MSC has introduced new solutions to help its customers navigate and adapt to the COVID-19 disruption, group president and CEO Diego Aponte has explained in his letter addressing the pandemic.
In anticipation of a resumption in demand, MSC has offered advance storage posts at some of the world’s leading transhipment hubs to help shippers begin moving goods early.
Aponte wrote: “The spread of COVID-19 has created a public health issue unprecedented in our lifetimes, triggering an unexpected shock for societies and economies.”
In Europe in particular, MSC is helping shippers use its short-sea shipping networks to avoid new land-border blockages put in place by governments’ essential action to curb the movement of people.
The shipping and logistics service provider is drawing on intelligence from 155 countries to identify new travel and port restrictions, curfews, and so on, through its internal information sharing system.
Aponte begun introducing travel restrictions within the company in January 2020 and has had a record number of MSC employees working remotely from home.
This includes people in its offices in China, starting in January, and subsequently in MSC’s headquarters in Geneva and many locations around the world.
Many of MSC’s customers are utilising its online booking platform myMSC, for which the company is actively prioritising upgrades to the e-business solution.
Aponte said: “At the same time, switching on from home is not an option for many of our people – our seafarers who navigate our fleet of 550 container ships; the drivers of trucks, trains and barges; dockworkers; handlers of goods at our depots and warehouses; and our vigilant port captains and terminal operators around the globe.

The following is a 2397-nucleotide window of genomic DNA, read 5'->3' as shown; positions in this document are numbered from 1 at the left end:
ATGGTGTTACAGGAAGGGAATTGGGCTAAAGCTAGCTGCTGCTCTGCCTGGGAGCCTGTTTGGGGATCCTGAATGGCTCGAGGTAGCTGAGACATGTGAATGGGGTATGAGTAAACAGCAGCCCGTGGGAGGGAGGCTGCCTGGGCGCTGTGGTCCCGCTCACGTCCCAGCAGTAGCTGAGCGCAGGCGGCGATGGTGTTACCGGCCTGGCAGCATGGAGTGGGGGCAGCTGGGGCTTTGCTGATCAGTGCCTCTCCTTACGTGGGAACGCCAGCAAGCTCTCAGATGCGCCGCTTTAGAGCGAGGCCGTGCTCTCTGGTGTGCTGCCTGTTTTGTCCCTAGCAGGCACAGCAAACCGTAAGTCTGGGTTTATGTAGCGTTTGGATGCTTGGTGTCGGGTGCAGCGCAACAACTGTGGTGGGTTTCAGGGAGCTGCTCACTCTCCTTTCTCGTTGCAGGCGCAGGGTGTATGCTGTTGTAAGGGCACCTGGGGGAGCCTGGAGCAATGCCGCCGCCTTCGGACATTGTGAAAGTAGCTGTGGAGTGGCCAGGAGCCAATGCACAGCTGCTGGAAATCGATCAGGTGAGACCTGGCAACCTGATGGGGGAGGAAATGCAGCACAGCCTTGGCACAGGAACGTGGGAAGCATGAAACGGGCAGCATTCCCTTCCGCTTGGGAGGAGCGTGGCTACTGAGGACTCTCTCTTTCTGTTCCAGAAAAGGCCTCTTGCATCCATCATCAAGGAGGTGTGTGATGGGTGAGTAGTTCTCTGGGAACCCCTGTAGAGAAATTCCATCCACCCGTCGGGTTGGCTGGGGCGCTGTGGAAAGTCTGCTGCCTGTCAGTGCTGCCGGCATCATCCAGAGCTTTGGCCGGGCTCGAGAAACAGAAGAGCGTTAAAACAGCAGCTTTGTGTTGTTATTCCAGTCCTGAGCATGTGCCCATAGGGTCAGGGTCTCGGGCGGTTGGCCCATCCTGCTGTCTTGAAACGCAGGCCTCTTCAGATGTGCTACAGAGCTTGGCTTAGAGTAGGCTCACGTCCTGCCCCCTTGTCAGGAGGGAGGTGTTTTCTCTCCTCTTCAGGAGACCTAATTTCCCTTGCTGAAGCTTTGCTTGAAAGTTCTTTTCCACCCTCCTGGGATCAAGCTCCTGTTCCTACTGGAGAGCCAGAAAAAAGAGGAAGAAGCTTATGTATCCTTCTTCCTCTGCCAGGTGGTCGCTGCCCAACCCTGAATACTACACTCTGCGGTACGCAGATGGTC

“We salute them all, and many others like them, for their unwavering dedication.”
On top of the services it is offering to shippers at this time, MSC has also “gone the extra mile to be of help” in other areas.
It has converted a passenger ferry vessel from Grandi Navi Veloci, part of the MSC group, into a floating hospital for victims of COVID-19 in Italy – one of the worst affected countries.
Aponte added: “While the situation is clearly becoming more intense in parts of Europe and the US, we are seeing some glimmers of hope in the Far East.”
China has seen early signs of recovery from COVID-19 after the lockdowns eased, factories have started working again and goods have started to flow.
Aponte noted that MSC, a global diversified group of companies with a stable financial position across its various business, remains in a position of long-term strength.
“When the calm eventually comes after this storm, I hope we will collectively be stronger and wiser from this experience and better prepared to tackle life’s challenges,” he added.